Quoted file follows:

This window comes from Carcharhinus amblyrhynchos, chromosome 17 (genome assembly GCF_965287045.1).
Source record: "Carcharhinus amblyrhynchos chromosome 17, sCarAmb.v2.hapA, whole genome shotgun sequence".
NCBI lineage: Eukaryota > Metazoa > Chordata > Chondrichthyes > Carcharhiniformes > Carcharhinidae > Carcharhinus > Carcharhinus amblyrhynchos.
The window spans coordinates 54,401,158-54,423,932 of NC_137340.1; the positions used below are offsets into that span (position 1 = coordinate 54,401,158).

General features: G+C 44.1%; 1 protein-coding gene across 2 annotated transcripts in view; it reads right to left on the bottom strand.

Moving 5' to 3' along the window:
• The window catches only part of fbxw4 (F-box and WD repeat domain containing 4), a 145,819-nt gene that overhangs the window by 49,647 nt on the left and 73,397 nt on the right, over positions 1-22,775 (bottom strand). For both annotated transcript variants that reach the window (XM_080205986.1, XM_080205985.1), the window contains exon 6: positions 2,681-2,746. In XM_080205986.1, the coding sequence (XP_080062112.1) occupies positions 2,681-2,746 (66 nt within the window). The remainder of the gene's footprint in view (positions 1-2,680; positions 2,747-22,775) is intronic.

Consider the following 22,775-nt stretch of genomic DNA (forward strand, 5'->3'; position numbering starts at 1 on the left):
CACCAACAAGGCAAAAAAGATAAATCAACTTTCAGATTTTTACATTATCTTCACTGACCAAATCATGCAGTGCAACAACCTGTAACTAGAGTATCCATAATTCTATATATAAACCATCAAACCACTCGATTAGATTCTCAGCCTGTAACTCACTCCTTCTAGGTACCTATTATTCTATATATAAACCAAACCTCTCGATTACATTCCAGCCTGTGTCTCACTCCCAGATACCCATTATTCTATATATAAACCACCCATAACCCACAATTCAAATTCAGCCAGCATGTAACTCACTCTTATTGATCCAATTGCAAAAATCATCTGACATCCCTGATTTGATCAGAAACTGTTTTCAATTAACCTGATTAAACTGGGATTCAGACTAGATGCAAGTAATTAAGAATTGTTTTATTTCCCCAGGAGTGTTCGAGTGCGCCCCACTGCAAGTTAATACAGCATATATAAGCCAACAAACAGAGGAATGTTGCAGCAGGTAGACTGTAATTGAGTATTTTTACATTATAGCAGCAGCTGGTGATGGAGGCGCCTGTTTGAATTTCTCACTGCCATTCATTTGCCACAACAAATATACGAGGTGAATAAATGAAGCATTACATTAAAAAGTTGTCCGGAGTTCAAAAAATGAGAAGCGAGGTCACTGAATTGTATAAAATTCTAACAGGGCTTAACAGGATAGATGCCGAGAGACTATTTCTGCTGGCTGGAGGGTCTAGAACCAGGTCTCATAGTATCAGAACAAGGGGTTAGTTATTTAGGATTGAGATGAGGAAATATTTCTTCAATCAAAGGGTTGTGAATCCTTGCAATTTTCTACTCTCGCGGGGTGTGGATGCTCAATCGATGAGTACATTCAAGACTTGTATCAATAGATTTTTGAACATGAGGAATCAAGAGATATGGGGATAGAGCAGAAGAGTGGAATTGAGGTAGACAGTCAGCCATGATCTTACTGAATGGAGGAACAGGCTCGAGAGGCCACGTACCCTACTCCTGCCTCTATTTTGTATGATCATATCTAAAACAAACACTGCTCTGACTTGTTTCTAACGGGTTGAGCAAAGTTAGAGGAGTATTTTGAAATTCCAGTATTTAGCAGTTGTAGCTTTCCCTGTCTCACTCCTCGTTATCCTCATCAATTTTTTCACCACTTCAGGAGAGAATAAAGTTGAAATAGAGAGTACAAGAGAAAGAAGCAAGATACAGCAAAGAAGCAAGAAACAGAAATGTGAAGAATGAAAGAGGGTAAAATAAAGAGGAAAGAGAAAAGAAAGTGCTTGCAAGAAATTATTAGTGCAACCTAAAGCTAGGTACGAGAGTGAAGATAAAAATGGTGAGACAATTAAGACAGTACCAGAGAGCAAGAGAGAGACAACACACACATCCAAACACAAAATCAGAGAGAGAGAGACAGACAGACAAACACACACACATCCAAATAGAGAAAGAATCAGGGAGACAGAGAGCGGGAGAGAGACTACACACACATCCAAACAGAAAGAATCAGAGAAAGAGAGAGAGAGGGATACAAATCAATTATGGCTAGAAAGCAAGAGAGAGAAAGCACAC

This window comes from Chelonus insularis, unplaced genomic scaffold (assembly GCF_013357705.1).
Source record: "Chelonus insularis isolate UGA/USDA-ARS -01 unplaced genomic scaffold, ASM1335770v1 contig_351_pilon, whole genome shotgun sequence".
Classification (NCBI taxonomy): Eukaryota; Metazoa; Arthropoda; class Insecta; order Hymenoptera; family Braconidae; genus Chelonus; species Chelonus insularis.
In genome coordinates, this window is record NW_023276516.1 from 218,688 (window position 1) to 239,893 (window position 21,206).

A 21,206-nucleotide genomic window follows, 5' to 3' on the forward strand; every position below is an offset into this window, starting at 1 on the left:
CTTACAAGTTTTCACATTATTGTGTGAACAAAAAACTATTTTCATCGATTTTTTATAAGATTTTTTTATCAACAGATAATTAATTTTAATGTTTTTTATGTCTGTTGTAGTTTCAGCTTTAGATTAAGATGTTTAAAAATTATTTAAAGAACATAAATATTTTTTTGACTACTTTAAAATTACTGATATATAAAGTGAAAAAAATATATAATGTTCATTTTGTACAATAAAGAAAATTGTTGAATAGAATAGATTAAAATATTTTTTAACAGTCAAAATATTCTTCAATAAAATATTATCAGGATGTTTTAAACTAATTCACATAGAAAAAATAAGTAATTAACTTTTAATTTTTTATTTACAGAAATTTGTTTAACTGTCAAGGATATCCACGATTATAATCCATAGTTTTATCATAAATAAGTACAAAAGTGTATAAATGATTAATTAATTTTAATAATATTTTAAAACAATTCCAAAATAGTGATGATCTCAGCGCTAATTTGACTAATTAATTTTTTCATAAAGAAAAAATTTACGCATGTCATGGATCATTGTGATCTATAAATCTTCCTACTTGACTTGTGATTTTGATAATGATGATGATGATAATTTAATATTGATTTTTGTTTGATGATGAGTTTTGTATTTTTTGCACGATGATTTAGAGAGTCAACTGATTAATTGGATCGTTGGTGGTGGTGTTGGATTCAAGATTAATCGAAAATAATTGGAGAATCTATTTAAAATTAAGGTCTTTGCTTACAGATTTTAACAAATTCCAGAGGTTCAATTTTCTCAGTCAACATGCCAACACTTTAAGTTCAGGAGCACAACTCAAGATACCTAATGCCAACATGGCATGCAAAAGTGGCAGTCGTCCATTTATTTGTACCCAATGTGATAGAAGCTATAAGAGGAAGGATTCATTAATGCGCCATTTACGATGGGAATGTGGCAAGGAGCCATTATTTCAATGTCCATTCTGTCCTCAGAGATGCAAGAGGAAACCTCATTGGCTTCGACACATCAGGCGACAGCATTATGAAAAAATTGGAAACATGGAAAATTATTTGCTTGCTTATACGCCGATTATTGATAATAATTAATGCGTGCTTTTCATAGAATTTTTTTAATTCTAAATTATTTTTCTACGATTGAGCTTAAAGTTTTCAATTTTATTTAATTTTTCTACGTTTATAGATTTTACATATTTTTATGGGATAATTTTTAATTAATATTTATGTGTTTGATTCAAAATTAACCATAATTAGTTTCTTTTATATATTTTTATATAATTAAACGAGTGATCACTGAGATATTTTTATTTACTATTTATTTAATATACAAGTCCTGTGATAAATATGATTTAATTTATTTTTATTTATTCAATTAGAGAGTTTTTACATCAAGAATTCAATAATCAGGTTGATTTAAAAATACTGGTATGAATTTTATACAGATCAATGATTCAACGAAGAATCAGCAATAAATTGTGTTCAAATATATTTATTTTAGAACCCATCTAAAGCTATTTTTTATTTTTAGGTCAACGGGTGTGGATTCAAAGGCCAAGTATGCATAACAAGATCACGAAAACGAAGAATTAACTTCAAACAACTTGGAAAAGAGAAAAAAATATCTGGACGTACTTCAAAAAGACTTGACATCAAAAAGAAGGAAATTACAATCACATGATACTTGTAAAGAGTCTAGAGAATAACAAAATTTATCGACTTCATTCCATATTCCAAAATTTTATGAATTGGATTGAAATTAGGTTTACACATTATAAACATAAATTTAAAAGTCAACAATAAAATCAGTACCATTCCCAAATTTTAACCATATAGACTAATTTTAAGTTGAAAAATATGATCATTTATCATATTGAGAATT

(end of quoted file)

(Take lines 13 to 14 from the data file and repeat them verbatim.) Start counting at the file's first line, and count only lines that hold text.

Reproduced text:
In genome coordinates, this window is record NW_023276516.1 from 218,688 (window position 1) to 239,893 (window position 21,206).

A 21,206-nucleotide genomic window follows, 5' to 3' on the forward strand; every position below is an offset into this window, starting at 1 on the left: